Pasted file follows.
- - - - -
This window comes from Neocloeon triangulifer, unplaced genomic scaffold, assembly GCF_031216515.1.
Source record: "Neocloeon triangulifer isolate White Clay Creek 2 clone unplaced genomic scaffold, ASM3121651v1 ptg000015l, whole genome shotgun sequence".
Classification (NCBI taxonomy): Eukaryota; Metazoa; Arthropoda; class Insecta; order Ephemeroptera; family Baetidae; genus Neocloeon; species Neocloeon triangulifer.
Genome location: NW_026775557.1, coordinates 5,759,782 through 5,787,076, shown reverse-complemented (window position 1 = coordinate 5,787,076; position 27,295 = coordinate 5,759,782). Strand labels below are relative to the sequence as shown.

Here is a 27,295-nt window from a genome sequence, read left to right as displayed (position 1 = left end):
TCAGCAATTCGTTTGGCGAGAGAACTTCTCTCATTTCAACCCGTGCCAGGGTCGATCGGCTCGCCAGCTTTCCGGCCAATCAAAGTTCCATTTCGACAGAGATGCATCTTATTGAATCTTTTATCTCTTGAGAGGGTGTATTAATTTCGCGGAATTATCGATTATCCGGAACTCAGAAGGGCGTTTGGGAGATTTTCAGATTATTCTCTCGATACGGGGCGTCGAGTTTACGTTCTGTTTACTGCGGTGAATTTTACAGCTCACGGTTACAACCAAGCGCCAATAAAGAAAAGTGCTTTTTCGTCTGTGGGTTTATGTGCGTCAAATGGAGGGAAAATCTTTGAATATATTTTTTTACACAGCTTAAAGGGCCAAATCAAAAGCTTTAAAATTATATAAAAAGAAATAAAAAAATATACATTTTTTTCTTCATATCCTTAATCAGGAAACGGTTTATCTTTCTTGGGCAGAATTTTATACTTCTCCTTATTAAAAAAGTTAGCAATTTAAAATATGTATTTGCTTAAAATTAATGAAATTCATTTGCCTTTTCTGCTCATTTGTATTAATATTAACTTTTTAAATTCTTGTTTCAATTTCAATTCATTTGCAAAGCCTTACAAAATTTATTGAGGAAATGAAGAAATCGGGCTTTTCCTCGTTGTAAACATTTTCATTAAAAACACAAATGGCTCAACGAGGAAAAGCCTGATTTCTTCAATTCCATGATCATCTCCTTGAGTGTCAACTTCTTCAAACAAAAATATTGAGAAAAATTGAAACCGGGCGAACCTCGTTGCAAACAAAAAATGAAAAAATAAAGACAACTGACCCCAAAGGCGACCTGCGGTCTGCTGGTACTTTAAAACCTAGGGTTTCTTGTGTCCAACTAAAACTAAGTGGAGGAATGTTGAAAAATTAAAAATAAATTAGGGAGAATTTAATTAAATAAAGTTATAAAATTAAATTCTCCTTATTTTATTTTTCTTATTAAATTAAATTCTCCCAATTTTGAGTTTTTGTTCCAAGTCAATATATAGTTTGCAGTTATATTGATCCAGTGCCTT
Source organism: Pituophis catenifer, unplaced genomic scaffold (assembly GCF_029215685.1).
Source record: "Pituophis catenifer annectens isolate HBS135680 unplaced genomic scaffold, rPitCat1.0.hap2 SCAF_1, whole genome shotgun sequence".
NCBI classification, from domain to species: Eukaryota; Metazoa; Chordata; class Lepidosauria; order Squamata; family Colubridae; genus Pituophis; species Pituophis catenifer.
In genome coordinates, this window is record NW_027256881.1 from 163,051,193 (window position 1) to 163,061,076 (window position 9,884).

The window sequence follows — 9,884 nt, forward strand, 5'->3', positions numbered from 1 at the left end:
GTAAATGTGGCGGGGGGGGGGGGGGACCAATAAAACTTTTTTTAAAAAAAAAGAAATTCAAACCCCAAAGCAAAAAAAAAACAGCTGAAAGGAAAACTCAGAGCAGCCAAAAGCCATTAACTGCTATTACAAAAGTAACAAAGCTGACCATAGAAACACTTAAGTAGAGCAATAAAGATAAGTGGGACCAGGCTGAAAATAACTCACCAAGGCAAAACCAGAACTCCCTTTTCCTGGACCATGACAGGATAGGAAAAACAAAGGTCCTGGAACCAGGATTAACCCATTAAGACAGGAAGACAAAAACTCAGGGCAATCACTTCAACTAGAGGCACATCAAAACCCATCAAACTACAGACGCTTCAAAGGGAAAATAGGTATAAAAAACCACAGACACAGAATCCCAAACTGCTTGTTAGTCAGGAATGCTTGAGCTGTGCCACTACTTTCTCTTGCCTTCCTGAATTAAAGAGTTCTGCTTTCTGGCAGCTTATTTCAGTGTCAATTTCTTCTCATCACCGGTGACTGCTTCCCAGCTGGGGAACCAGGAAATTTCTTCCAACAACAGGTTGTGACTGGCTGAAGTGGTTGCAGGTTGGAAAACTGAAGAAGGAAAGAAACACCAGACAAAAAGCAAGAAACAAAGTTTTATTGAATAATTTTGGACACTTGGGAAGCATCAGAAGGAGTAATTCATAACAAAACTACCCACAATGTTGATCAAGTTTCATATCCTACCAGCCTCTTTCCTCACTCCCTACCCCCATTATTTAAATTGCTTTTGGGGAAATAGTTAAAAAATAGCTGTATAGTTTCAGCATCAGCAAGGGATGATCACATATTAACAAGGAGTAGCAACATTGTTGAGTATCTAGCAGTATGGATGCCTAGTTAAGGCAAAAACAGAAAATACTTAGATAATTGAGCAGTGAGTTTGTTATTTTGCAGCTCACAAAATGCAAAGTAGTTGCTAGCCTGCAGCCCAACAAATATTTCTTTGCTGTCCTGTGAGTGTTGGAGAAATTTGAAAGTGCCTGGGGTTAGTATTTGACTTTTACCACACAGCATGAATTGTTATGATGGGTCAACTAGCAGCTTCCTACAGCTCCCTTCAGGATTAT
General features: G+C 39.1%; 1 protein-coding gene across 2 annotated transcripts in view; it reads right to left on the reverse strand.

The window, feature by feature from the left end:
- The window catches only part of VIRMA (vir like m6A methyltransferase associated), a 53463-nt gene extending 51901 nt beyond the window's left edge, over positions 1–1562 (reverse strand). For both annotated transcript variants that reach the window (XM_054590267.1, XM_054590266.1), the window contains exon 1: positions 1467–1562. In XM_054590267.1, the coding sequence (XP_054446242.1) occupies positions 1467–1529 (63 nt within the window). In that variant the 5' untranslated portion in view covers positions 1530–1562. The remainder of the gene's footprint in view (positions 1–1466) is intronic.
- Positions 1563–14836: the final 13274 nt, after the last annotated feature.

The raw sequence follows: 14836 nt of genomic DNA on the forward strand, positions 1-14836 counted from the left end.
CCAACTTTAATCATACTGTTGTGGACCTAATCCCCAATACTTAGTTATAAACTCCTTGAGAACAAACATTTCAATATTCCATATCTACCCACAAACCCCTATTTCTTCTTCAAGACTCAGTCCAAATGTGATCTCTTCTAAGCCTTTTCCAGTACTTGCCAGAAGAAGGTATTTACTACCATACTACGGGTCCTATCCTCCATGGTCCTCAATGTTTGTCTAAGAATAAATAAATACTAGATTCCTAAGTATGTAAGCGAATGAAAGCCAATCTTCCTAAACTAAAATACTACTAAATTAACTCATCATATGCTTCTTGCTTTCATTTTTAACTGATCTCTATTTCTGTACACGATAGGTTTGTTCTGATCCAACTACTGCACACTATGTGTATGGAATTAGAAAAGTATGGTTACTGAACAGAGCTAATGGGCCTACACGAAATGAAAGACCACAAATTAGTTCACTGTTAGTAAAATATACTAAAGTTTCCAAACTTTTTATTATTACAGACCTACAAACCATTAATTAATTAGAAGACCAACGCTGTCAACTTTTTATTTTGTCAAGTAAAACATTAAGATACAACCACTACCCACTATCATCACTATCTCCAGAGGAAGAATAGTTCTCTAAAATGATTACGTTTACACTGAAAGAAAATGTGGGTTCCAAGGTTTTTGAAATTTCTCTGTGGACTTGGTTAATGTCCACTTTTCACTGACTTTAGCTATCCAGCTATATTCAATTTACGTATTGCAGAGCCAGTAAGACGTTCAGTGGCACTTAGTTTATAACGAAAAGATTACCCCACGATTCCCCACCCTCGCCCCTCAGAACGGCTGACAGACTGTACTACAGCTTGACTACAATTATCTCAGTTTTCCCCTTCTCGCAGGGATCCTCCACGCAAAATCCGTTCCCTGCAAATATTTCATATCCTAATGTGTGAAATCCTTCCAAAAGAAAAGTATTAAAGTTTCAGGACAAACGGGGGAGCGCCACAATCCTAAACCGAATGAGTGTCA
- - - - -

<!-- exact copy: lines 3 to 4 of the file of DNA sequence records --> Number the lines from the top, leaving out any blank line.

Classification (NCBI taxonomy): Eukaryota; Metazoa; Arthropoda; class Insecta; order Ephemeroptera; family Baetidae; genus Neocloeon; species Neocloeon triangulifer.
Genome location: NW_026775557.1, coordinates 5,759,782 through 5,787,076, shown reverse-complemented (window position 1 = coordinate 5,787,076; position 27,295 = coordinate 5,759,782). Strand labels below are relative to the sequence as shown.